The representation made before NCLT to dispense with the physical filing of paper books with affidavits notarized by a notary2 min read

By- Akshay Gurnani

Advocate Amir Arsiwala has made a representation before the National Company Law Tribunal, urging it to dispense with the need for notarization of affidavits by a notary appointed under the Notaries Act and its subsequent physical filing with the paper books.

The representation states that due to the adoption of e-filing even before the pandemic, the NCLT was not a stranger to the adoption of electronic tools.

However, the weakest link in the process of e-filing, as felt during the lockdown, was the requirement of notarization of affidavits and the filing of the physical paper book containing the notarized affidavit, it has claimed.

Arsiwala has claimed that the requirement of filing of the physical paper book was the direct result of the purported requirement of notarization.

While referring to Rule 127 of the National Company Law Tribunal Rules, 2016, Arsiwala has asserted that before the NCLT, notarization by a notary appointed under the Notaries Act, 1952 was not a mandatory requirement as the same could be done by an Advocate.

Arsiwala further referred to Section 5 of the Information Technology Act along with Rule 127 to state that the deponent and the advocate may even sign the affidavit electronically.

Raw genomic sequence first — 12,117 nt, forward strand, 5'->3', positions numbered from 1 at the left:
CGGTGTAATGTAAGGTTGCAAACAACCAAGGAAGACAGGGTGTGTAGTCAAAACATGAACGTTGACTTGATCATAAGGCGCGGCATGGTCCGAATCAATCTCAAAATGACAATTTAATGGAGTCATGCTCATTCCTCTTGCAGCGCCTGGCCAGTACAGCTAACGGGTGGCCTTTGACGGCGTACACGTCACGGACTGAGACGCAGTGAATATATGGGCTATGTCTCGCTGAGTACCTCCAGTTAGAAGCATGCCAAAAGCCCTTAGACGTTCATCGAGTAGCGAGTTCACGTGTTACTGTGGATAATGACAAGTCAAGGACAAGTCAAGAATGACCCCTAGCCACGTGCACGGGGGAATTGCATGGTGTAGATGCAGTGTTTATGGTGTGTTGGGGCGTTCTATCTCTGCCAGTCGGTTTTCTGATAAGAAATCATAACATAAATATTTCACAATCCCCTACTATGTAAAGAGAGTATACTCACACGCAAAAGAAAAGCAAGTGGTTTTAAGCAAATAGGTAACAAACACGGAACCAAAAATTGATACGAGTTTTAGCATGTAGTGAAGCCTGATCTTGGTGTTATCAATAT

READ ALSO: NCLAT upholds order gone by NCLT on the appointment of RP for Metenere Ltd.

“The procedure to affix electronic signatures onto documents has become simplified with the advent of Aadhaar e-Signing, which is legally recognized by Section 3A of the IT Act read with the Second Schedule thereto.

I would like to add that the affixing of an electronic signature upon a document automatically “locks” the document insofar as it cannot be edited further without disturbing the electronic signature. This ensures that there is no security concern or apprehension of tampering of the pleadings after it is electronically signed.”, the representation states.

While referring to Section 85B of the Evidence Act, 1872, Arsiwala has also asserted that electronic signatures were superior to physical signatures in the presence of a notary.

It is thus asserted that the NCLT is “poised to take this leap into the future” as its Rules already provide for a legal framework to support purely electronic pleadings which are affirmed by parties before advocates.

Arsiwala has urged the representations to be taken up by the Members of the NCLT, the officers of the registry, etc, and the need to file physical paper books for pleadings be dispensed with.